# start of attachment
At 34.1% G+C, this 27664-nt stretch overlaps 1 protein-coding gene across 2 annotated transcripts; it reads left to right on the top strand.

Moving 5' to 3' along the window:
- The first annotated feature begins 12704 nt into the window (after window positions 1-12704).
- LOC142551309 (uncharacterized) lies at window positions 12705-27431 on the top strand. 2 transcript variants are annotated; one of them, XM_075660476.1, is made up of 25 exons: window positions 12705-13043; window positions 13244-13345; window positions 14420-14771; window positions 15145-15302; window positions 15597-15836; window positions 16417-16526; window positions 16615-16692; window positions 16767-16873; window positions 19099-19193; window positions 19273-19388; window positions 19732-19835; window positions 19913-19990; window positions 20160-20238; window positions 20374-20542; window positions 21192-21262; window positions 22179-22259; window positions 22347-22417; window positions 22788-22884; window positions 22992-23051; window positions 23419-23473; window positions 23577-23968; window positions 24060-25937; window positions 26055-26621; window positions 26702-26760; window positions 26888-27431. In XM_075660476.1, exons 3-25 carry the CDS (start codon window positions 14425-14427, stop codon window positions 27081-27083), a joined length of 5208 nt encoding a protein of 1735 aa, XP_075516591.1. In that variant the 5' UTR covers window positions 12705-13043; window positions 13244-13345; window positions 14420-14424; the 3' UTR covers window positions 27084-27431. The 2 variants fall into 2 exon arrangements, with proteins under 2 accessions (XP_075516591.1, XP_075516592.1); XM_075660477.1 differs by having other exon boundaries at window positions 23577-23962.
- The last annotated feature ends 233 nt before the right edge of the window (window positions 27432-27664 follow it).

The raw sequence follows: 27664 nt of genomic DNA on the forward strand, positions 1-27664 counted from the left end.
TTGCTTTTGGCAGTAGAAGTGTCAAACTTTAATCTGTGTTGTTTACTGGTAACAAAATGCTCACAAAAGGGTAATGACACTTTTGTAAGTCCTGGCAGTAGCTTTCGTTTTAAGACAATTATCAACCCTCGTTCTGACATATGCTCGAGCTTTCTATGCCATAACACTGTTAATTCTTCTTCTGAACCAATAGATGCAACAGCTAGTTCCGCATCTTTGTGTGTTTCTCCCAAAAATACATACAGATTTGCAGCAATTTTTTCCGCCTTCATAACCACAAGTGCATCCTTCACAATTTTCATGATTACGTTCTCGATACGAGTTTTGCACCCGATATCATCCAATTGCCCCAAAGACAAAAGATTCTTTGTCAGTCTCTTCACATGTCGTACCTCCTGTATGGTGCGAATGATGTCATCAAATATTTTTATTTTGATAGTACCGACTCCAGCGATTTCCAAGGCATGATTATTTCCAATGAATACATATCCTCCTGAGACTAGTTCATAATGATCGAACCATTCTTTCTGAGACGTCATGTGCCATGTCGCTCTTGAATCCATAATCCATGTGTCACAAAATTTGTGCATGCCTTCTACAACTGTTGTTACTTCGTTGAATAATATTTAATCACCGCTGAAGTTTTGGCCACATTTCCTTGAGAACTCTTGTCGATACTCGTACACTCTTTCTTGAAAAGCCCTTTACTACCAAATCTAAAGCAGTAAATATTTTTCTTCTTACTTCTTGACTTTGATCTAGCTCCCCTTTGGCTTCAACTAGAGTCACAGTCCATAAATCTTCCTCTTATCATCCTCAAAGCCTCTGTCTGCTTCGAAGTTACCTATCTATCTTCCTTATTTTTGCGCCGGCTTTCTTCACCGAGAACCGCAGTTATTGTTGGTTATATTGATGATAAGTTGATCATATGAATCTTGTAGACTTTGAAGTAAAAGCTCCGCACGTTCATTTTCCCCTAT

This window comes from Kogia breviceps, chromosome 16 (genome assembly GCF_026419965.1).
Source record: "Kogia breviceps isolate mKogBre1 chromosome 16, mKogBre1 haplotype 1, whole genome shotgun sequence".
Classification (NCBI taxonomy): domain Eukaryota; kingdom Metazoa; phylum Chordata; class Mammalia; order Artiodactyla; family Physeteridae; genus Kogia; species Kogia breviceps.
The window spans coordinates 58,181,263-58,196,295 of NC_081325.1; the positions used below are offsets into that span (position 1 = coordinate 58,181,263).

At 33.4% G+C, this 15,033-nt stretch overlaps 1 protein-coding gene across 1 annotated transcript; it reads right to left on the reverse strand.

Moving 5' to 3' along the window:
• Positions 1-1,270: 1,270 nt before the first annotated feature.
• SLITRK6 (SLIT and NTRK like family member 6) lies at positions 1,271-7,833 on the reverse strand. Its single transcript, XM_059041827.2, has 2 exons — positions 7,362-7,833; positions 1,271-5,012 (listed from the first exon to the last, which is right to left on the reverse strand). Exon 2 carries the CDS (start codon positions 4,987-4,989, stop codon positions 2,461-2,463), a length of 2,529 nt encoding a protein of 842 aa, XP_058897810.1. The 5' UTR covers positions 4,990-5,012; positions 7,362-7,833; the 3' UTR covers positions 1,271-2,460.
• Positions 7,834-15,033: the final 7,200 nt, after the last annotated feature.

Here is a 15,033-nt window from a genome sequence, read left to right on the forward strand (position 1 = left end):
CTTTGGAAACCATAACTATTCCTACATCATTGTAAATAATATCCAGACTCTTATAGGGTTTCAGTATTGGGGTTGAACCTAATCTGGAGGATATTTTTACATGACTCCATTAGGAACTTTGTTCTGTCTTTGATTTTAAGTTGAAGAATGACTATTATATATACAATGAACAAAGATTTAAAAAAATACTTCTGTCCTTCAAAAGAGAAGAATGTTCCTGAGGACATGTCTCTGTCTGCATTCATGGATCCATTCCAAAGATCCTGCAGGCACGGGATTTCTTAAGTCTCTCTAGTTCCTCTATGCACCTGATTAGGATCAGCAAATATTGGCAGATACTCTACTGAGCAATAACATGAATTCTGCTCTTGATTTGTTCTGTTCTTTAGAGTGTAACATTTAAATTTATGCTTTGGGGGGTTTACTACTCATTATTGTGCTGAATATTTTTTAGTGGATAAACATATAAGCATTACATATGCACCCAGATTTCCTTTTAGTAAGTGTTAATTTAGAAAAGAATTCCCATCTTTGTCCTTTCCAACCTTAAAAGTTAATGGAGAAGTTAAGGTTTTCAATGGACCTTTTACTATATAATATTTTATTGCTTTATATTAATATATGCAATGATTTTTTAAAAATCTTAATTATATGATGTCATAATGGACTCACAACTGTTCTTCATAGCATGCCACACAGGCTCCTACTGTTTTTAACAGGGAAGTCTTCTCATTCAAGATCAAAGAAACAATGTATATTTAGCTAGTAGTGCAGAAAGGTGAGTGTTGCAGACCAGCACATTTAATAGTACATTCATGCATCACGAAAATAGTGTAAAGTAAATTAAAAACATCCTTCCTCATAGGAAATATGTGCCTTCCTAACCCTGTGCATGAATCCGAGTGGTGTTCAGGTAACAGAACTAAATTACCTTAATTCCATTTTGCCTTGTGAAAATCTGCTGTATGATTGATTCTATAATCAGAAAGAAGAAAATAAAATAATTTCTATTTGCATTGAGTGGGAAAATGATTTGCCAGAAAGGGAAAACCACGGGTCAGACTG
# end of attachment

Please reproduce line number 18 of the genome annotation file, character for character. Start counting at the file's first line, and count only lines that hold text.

CTTTGGAAACCATAACTATTCCTACATCATTGTAAATAATATCCAGACTCTTATAGGGTTTCAGTATTGGGGTTGAACCTAATCTGGAGGATATTTTTACATGACTCCATTAGGAACTTTGTTCTGTCTTTGATTTTAAGTTGAAGAATGACTATTATATATACAATGAACAAAGATTTAAAAAAATACTTCTGTCCTTCAAAAGAGAAGAATGTTCCTGAGGACATGTCTCTGTCTGCATTCATGGATCCATTCCAAAGATCCTGCAGGCACGGGATTTCTTAAGTCTCTCTAGTTCCTCTATGCACCTGATTAGGATCAGCAAATATTGGCAGATACTCTACTGAGCAATAACATGAATTCTGCTCTTGATTTGTTCTGTTCTTTAGAGTGTAACATTTAAATTTATGCTTTGGGGGGTTTACTACTCATTATTGTGCTGAATATTTTTTAGTGGATAAACATATAAGCATTACATATGCACCCAGATTTCCTTTTAGTAAGTGTTAATTTAGAAAAGAATTCCCATCTTTGTCCTTTCCAACCTTAAAAGTTAATGGAGAAGTTAAGGTTTTCAATGGACCTTTTACTATATAATATTTTATTGCTTTATATTAATATATGCAATGATTTTTTAAAAATCTTAATTATATGATGTCATAATGGACTCACAACTGTTCTTCATAGCATGCCACACAGGCTCCTACTGTTTTTAACAGGGAAGTCTTCTCATTCAAGATCAAAGAAACAATGTATATTTAGCTAGTAGTGCAGAAAGGTGAGTGTTGCAGACCAGCACATTTAATAGTACATTCATGCATCACGAAAATAGTGTAAAGTAAATTAAAAACATCCTTCCTCATAGGAAATATGTGCCTTCCTAACCCTGTGCATGAATCCGAGTGGTGTTCAGGTAACAGAACTAAATTACCTTAATTCCATTTTGCCTTGTGAAAATCTGCTGTATGATTGATTCTATAATCAGAAAGAAGAAAATAAAATAATTTCTATTTGCATTGAGTGGGAAAATGATTTGCCAGAAAGGGAAAACCACGGGTCAGACTG